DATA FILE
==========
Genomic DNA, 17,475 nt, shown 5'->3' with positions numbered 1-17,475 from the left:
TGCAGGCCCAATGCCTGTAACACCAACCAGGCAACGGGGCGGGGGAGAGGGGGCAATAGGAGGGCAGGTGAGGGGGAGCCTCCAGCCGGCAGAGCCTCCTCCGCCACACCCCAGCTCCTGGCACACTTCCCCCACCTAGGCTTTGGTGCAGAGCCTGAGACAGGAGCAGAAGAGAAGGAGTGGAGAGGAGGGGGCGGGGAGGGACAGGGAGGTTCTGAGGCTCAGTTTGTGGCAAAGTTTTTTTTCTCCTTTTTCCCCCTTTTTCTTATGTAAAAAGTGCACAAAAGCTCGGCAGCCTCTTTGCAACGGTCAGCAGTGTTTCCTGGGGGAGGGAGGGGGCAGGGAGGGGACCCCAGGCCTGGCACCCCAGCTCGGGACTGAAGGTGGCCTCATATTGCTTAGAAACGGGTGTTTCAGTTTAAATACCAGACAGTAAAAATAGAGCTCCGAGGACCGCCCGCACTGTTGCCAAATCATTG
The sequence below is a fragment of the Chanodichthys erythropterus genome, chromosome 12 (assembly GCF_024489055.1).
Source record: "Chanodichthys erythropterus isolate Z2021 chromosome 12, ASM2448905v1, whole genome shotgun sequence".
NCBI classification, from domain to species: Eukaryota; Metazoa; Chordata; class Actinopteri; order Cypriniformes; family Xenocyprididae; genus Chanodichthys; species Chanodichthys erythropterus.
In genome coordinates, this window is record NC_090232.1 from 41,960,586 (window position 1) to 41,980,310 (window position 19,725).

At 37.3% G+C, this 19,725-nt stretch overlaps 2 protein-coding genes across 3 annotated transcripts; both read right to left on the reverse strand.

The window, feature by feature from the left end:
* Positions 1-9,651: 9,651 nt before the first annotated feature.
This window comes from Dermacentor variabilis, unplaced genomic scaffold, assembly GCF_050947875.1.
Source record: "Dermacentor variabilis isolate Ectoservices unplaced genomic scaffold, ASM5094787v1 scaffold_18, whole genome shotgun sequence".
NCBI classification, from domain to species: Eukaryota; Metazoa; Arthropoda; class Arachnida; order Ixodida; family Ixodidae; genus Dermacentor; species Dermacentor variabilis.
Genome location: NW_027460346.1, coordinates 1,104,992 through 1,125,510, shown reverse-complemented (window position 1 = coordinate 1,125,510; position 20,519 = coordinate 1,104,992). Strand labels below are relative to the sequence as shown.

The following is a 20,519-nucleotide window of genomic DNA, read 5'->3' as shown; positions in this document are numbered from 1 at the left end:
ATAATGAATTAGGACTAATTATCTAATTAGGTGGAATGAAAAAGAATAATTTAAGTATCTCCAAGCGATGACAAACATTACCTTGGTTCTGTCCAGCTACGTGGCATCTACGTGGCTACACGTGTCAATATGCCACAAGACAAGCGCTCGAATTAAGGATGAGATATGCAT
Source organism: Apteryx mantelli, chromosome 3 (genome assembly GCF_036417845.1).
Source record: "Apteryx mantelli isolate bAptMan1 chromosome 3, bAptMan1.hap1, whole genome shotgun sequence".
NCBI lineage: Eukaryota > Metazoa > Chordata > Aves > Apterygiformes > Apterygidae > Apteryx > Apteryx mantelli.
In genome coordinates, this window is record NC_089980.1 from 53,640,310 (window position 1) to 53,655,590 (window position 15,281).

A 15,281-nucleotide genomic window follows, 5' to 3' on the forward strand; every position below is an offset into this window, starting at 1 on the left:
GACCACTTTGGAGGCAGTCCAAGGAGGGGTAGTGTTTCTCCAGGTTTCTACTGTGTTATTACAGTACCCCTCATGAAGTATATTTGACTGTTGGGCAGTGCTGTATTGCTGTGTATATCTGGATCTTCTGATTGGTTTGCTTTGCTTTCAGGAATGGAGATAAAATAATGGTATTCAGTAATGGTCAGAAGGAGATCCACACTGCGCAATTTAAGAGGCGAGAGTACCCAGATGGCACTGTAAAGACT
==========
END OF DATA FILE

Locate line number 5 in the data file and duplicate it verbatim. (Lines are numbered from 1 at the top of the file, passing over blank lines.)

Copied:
NCBI classification, from domain to species: Eukaryota; Metazoa; Chordata; class Actinopteri; order Cypriniformes; family Xenocyprididae; genus Chanodichthys; species Chanodichthys erythropterus.